The third change has involved the introduction of human (or not) figures, representing inhabitants and who appear more and more often in Yves Bélorgey’s urban landscapes. They add movement to the scenes and counteract the static or even immutable character of the buildings. In a similar way, in La Muette, around fifty birds have invaded the foreground of this building in the garden city estate of La Muette in Drancy (Paris suburbs), bringing a touch of effervescence and poetry to the scene.
Finally, the most recent revolution, even if aspects of it can be seen in older works, concerns the representation itself and its meta-discursive aspect. Yves Bélorgey has introduced an abstract element into his compositions, filtering the image depicted through a kind of latticework grid. This operates on several levels and renders the reflexive dimension of his paintings even more apparent. First of all, this grid creates a fascinating visual effect as the surface of the painting dissolves and reforms depending on the movement of the spectator. At the same time, the presence of the grid reinforces the link between Bélorgey’s painting and the medium of photography, for in photography it is a necessity, a material condition for the very existence of the reproduced image. Incorporating it in his paintings is thus a tribute, a reflexive statement on painting and a way of going back through the steps of his own practice and premises.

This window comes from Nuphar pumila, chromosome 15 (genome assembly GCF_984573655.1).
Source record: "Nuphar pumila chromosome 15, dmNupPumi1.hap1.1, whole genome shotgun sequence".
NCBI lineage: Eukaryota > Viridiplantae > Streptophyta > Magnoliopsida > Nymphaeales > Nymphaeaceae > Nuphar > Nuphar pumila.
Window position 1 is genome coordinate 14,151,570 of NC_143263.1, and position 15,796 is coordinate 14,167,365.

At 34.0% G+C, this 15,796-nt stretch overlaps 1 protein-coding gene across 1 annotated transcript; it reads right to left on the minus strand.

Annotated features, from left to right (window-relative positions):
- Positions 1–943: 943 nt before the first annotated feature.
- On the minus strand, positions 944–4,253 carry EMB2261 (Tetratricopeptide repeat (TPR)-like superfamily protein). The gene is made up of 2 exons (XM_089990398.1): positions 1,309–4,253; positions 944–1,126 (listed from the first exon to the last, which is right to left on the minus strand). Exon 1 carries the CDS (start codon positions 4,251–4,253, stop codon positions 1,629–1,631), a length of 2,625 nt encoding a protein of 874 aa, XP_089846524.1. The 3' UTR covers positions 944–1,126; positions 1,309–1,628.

In exploring the areas between the lines of the grid, the “grey” areas and interstices, Yves Bélorgey’s painting raises issues around our relationship to painting, as it does with our relationship to the world. And perhaps, it does so even more forcefully here, by showing us this abandoned garden city estate project it seeks to resurrect by revealing to us these vegetable plots, workers gardens, etc. Indeed, it is impossible not to wonder why this project was abandoned, which in turn leads us into a maze of social, political and ecological questions… Confronting us with these not always comfortable realities, Yves Bélorgey’s works are themselves subjected to formal and pictorial interrogations, thus uncovering a critical dimension at the heart of his painting.
Yves Bélorgey (b.1960) lives and works in Montreuil in the Paris suburbs.
From the 1990s onwards Yves Bélorgey developed an interest in suburban landscapes, and more precisely the collective architecture of large housing estates built between 1950 and 1970. In response to a fictive public commission to “paint communal buildings as documents”, he began a vast painting project to create a methodical and nostalgic archive of an entire neglected segment of modernist architecture as well as an abandoned social project.
Yves Bélorgey’s work was subject of solo exhibitions in numerous institutions, such as: Le Printemps de Septembre, CIAM – La Fabrique, Toulouse, France (2021); Kunstverein Heilbronn, Germany (2019); Centre d’art Le19, Montbéliard, France (2017); Musée Régional d’Art Contemporain Languedoc-Roussillon, Sérignan (2012); Ulm Kunstlerhaus in Germany (2012); Musée National d’Art Contemporain, Bucarest, Roumania (2011). In 2012, the Mamco of Geneva has organized a first retrospective featuring almost a hundred of his artworks.
Public collections (selection): Mamco, Geneva, Switzerland; FNAC, Paris, France, FRAC Bretagne, FRAC Franche-Comté, FRAC Limousin, FRAC Pays de la Loire, FRAC Provence-Alpes-Côte d’Azur, Rhône-Alpes; Société Générale, Lyon, France.